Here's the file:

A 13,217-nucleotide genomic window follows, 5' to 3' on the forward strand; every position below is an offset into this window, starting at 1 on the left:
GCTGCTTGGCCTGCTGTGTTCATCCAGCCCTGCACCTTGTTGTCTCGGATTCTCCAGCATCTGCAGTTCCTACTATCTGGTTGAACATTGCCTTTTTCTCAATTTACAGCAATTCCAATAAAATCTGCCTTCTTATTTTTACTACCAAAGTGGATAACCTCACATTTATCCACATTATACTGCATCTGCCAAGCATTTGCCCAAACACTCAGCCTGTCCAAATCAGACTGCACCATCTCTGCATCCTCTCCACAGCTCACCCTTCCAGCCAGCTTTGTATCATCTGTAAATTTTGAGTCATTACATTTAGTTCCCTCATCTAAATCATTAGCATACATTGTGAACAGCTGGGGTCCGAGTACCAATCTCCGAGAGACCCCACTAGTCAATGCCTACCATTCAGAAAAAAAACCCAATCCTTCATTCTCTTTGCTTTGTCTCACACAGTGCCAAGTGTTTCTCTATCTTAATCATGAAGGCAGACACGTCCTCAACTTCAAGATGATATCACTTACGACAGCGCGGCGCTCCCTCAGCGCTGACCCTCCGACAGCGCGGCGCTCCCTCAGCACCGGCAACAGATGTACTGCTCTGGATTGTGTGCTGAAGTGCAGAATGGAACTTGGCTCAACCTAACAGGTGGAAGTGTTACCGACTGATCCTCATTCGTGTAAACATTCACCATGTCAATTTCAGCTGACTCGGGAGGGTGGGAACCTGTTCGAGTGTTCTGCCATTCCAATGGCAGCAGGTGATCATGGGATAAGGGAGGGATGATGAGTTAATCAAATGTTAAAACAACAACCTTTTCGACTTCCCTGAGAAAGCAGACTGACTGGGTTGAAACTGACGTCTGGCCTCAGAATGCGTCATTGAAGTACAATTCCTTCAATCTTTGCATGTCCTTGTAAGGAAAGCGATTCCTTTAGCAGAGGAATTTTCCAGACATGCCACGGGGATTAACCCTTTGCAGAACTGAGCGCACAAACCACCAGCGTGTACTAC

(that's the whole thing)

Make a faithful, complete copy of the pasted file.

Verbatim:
A 13,217-nucleotide genomic window follows, 5' to 3' on the forward strand; every position below is an offset into this window, starting at 1 on the left:
GCTGCTTGGCCTGCTGTGTTCATCCAGCCCTGCACCTTGTTGTCTCGGATTCTCCAGCATCTGCAGTTCCTACTATCTGGTTGAACATTGCCTTTTTCTCAATTTACAGCAATTCCAATAAAATCTGCCTTCTTATTTTTACTACCAAAGTGGATAACCTCACATTTATCCACATTATACTGCATCTGCCAAGCATTTGCCCAAACACTCAGCCTGTCCAAATCAGACTGCACCATCTCTGCATCCTCTCCACAGCTCACCCTTCCAGCCAGCTTTGTATCATCTGTAAATTTTGAGTCATTACATTTAGTTCCCTCATCTAAATCATTAGCATACATTGTGAACAGCTGGGGTCCGAGTACCAATCTCCGAGAGACCCCACTAGTCAATGCCTACCATTCAGAAAAAAAACCCAATCCTTCATTCTCTTTGCTTTGTCTCACACAGTGCCAAGTGTTTCTCTATCTTAATCATGAAGGCAGACACGTCCTCAACTTCAAGATGATATCACTTACGACAGCGCGGCGCTCCCTCAGCGCTGACCCTCCGACAGCGCGGCGCTCCCTCAGCACCGGCAACAGATGTACTGCTCTGGATTGTGTGCTGAAGTGCAGAATGGAACTTGGCTCAACCTAACAGGTGGAAGTGTTACCGACTGATCCTCATTCGTGTAAACATTCACCATGTCAATTTCAGCTGACTCGGGAGGGTGGGAACCTGTTCGAGTGTTCTGCCATTCCAATGGCAGCAGGTGATCATGGGATAAGGGAGGGATGATGAGTTAATCAAATGTTAAAACAACAACCTTTTCGACTTCCCTGAGAAAGCAGACTGACTGGGTTGAAACTGACGTCTGGCCTCAGAATGCGTCATTGAAGTACAATTCCTTCAATCTTTGCATGTCCTTGTAAGGAAAGCGATTCCTTTAGCAGAGGAATTTTCCAGACATGCCACGGGGATTAACCCTTTGCAGAACTGAGCGCACAAACCACCAGCGTGTACTAC